He kept the conversation going. ‘Abide in Me, and I in you. As the branch cannot bear fruit of itself, unless it abides in the vine, neither can you, unless you abide in Me. I am the vine, you are the branches. He who abides in Me, and I in him, bears much fruit; for without Me you can do nothing.’ ( Jn. 15:4-5)
To paraphrase: This is how you do it, my friends. You abide in Me, because unless you do so, you can neither love one another nor do anything else for Me.
It’s a rather foreign concept to us, this ‘abiding’. This is a world where love affairs are carried on via Facebook, business deals can be sealed or lost on mobile phones, and our idea of how to conduct a relationship might be shaped by reality TV shows. In such a context ‘abide in Me’ sounds like something belonging to a long forgotten time when knights rode white horses and maidens played harpsichords.
Though we may understand ‘abiding’ in the more modern terms of ‘remain with’ or ‘live with’, the concept actually being conveyed here is somewhat deeper than just dwelling with someone. It means to ‘continue to be present’. Not only does Jesus tell us we need to ‘continue to be present’ with Him, He commits Himself to ‘continue to be present’ with each one of us.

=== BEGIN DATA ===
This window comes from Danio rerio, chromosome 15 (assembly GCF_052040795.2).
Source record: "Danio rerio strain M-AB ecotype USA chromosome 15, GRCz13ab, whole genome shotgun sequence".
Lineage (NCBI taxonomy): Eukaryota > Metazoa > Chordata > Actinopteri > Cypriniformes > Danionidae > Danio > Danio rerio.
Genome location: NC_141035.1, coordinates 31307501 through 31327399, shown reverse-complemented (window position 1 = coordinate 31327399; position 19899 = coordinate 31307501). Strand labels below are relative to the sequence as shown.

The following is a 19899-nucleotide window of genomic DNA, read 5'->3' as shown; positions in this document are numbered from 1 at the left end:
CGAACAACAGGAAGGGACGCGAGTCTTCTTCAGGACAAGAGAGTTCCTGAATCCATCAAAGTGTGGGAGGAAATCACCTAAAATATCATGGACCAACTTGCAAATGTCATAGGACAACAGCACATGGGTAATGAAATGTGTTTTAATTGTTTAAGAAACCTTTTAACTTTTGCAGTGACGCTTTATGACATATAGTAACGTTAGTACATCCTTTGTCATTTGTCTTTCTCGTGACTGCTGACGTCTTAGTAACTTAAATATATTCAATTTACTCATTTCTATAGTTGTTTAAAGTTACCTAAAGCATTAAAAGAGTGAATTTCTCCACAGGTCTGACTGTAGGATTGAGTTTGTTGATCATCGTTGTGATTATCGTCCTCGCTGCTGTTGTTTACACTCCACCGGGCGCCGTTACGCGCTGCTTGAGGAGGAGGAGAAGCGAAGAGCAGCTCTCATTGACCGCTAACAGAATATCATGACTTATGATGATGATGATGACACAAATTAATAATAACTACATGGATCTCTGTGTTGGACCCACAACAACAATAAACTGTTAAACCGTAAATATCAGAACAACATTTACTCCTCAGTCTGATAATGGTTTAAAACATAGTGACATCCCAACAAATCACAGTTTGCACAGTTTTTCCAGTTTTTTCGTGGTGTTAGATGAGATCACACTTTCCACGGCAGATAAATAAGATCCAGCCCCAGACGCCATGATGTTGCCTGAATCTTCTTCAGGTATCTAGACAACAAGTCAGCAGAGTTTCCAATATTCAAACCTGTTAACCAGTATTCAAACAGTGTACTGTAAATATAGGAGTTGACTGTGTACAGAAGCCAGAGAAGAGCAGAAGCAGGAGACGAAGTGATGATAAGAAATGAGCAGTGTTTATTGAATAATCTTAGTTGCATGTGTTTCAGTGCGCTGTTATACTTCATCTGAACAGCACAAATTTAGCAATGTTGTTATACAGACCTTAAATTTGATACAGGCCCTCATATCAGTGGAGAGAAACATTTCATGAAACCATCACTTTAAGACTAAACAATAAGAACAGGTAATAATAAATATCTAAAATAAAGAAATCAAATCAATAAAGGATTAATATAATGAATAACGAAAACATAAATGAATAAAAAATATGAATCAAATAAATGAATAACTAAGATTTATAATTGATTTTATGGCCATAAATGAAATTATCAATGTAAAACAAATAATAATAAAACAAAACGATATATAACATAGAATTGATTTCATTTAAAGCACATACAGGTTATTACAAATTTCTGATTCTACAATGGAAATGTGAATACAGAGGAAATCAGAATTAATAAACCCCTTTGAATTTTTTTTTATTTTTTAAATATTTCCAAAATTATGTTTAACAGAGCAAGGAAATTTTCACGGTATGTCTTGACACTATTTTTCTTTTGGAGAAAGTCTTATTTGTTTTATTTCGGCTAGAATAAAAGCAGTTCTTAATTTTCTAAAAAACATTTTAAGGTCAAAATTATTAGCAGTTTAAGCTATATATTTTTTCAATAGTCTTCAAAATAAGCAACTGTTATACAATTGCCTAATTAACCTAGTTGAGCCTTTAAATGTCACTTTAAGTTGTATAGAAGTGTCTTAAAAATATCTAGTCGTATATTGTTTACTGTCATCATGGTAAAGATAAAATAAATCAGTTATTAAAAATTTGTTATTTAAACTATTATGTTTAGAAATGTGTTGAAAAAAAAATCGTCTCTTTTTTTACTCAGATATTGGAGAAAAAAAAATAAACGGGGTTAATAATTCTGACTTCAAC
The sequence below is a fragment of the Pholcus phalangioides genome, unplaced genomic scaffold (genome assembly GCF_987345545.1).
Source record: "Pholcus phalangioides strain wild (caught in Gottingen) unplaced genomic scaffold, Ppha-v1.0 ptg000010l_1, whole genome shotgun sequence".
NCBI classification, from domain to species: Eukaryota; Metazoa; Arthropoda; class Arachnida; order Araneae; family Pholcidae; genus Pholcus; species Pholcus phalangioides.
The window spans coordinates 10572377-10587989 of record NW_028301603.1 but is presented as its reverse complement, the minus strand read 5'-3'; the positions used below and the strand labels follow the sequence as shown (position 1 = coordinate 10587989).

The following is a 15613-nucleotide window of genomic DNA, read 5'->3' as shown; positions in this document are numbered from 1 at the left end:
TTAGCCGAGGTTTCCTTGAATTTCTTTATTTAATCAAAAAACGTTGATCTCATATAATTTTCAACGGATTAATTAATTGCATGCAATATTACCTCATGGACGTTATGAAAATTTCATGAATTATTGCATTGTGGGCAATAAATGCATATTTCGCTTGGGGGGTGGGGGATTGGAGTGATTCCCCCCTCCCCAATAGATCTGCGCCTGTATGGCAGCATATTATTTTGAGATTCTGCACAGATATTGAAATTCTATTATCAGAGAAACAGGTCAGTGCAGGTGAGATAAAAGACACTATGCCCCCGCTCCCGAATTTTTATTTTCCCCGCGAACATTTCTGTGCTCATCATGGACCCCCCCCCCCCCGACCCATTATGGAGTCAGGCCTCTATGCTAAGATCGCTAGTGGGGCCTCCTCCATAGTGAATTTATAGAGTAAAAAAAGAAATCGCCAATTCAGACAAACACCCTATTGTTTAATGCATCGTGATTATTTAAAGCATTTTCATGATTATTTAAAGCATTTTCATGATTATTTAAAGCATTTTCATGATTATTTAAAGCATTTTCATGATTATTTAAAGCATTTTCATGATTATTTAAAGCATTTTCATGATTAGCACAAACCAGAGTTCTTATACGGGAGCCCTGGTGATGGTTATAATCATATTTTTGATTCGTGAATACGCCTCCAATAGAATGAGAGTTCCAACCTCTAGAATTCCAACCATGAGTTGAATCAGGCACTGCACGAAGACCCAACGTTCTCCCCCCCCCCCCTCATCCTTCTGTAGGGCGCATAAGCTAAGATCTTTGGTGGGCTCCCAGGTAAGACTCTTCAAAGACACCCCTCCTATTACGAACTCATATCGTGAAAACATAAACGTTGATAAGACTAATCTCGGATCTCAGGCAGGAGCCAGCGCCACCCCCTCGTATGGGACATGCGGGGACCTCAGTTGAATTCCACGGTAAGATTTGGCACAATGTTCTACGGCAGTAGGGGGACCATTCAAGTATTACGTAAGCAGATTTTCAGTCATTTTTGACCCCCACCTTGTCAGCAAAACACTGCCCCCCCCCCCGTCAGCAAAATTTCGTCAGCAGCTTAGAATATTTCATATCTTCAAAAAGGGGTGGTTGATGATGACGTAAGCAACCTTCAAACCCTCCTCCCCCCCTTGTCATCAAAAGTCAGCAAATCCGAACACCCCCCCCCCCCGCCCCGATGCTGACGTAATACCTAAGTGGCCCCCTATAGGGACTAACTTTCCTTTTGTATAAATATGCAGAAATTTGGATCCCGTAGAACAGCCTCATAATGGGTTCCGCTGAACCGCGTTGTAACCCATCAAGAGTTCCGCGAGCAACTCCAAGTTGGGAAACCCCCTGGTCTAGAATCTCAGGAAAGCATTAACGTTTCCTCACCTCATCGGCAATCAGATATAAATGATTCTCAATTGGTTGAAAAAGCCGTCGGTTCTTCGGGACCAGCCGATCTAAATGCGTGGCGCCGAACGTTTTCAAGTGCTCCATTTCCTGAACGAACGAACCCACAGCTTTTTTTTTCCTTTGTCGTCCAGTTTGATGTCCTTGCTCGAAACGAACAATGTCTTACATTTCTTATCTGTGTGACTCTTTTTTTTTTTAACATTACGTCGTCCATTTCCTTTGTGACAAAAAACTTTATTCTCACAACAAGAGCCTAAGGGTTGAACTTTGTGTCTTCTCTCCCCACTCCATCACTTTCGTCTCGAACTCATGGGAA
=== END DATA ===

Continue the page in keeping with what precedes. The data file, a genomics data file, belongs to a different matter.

This is a two way deal. It is not simply about us, as branches, drawing from Christ, but about Christ, as the vine, the life source, connecting to us in such a way that His life force flows continually to us. This is something He has covenanted with us to do.
So Jesus was telling them: Forget about the way you’ve done things before. This is a new kind of commandment. You simply draw from Me and I will enable you to do that which I require of you.
The disciples had a bit of identity confusion going on. I’ve suffered unnecessarily from the same identity confusion and I’d lay odds you probably have also. So Jesus spelled it out very plainly for them: He is the vine, we are the branches. Legalism deceives us into believing the opposite.
This is how legalism works: if I do this, this and this, and continue doing it, then I will bring forth fruit and I will please God. This faulty belief makes us the vine, not the branch.
This is how the New Covenant works: I am not the Vine, I am merely the branch, who can do nothing unless I am continually present in the Vine. The Vine has undertaken to provide all I need to bear fruit pleasing to God. He doesn’t ask me to be the Vine, He simply requires me to rest in the knowledge that He is the Vine and He is sufficient to make me fruitful.